“It has the daunting task of saving Hawaii from the existential threat of climate change by reducing CO2 emissions from Hawaii’s energy system. In doing so, the PUC protects the constitutional right of the people of Hawaii to a life-sustaining climate system,” Wilson wrote.
Monday’s ruling was a resounding legal victory for Hu Honua’s opponents.
Henry Curtis, managing director of Life of the Land, saw the verdict as a birthday present: he turned 70 on Sunday.
Curtis has opposed the proposed tree incinerator for more than a decade, all the while saying it doesn’t make sense from an environmental or consumer perspective.
Life of the Land sued Honua in 2017 after the PUC issued a power purchase agreement to Hu Honua, saying the commission failed to adequately account for the massive amount of air pollution it would emit.
The case went to the Supreme Court, which asked the PUC to take greenhouse gas emissions into account.
Attorney Chase Livingston, who represented Life of the Land in the most recent appeal, commended Curtis for keeping the matter going before state regulators and the courts.
“Without the tireless efforts of Life of the Land and its Executive Director, Henry Curtis, these important issues would not have received the thorough scrutiny by the PUC and the Supreme Court that is reflected in today’s Opinion,” Livingston said in an email.
Marco Mangelsdorf, a solar energy entrepreneur on the Big Island, was delighted with Monday’s decision.
“Today’s decision seems to deliver an unequivocal death shot to the notion of overpriced electric contracts based on something being burned in Hawaii,” Mangelsdorf said via email. “The court did absolutely the right thing for Big Island taxpayers and all residents of Hawaii.”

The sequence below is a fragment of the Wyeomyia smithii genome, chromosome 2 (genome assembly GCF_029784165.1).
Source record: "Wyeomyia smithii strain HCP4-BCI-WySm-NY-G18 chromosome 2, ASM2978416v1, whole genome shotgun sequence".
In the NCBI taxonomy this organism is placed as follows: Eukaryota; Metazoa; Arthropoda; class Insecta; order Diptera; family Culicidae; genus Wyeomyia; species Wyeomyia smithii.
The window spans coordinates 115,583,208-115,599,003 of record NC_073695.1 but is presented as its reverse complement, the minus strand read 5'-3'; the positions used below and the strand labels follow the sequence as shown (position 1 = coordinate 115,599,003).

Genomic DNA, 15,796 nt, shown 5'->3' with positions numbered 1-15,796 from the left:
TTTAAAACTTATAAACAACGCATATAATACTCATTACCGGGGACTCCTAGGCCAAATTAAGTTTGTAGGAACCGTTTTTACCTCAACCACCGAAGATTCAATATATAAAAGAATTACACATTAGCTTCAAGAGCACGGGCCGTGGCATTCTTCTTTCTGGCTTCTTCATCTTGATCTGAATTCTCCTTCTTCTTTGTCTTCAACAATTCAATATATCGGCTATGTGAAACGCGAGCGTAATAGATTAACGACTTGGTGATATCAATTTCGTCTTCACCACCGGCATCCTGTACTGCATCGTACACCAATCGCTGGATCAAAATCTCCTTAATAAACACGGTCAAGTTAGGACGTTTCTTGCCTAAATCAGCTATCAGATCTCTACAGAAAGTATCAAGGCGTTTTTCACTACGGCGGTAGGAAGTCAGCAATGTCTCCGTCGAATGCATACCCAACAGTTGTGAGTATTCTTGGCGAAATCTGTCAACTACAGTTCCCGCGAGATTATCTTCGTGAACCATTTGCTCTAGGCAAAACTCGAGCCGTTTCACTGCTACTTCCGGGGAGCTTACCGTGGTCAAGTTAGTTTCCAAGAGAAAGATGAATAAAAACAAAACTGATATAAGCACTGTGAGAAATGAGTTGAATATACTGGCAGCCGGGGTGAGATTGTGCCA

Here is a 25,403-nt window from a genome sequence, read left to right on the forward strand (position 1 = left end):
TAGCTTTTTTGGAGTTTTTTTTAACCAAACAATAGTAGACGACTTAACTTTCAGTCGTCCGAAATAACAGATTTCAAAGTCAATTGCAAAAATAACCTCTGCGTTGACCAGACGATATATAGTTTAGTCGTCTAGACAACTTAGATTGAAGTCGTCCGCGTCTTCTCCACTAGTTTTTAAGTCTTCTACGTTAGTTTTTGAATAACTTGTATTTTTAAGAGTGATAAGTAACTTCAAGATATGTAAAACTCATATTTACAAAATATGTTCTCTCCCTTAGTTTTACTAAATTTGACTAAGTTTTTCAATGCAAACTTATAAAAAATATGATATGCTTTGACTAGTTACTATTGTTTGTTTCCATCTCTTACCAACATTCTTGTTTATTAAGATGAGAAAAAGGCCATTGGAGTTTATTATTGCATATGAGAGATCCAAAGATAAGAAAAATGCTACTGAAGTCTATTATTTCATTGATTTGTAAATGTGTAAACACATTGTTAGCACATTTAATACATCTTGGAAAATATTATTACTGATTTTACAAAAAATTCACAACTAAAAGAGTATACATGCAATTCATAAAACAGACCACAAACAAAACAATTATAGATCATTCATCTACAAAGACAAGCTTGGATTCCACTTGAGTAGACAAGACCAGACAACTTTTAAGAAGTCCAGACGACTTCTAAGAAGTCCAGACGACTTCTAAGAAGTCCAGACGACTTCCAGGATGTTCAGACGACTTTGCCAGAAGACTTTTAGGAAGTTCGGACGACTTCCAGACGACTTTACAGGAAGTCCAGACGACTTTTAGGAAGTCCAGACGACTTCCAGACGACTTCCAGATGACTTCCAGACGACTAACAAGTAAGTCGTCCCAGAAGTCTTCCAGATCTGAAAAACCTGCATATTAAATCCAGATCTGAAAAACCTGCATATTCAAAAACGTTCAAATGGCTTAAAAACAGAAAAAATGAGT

Hawaiian Electric Co., the utility that would buy electricity from Hu Honua and feed it into the island’s grid, reacted cautiously.
“We are reviewing the decision,” said Jim Kelly, vice president of government and community relations.
Kelly didn’t want to speculate on whether his company is preparing for a lawsuit from Hu Honua.
Hu Honua filed a federal lawsuit against Hawaiian Electric after the utility canceled an original power purchase agreement with the biomass company in 2016 due to missed deadlines.
Hu Honua sought over $1 billion in damages. In an amended 2018 lawsuit, Hu Honua claimed the utility could be on the hook for around $1.6 billion plus attorneys’ fees over alleged antitrust violations, breaches of contract and other claims.
The two sides reached a confidential settlement and Hu Honua agreed to stay his federal lawsuit while Hawaiian Electric sought a power purchase agreement with Hu Honua of the PUC, according to a filing with the PUC.
Now that the court has upheld the PUC’s denial of the energy contract, Curtis said he wouldn’t be surprised if that federal litigation resumes in some form.
In his statement Monday, Hu Honua made no reference to the federal lawsuit. The company said it is currently evaluating its options going forward.
Read the court ruling and Judge Wilson’s concurring opinion here: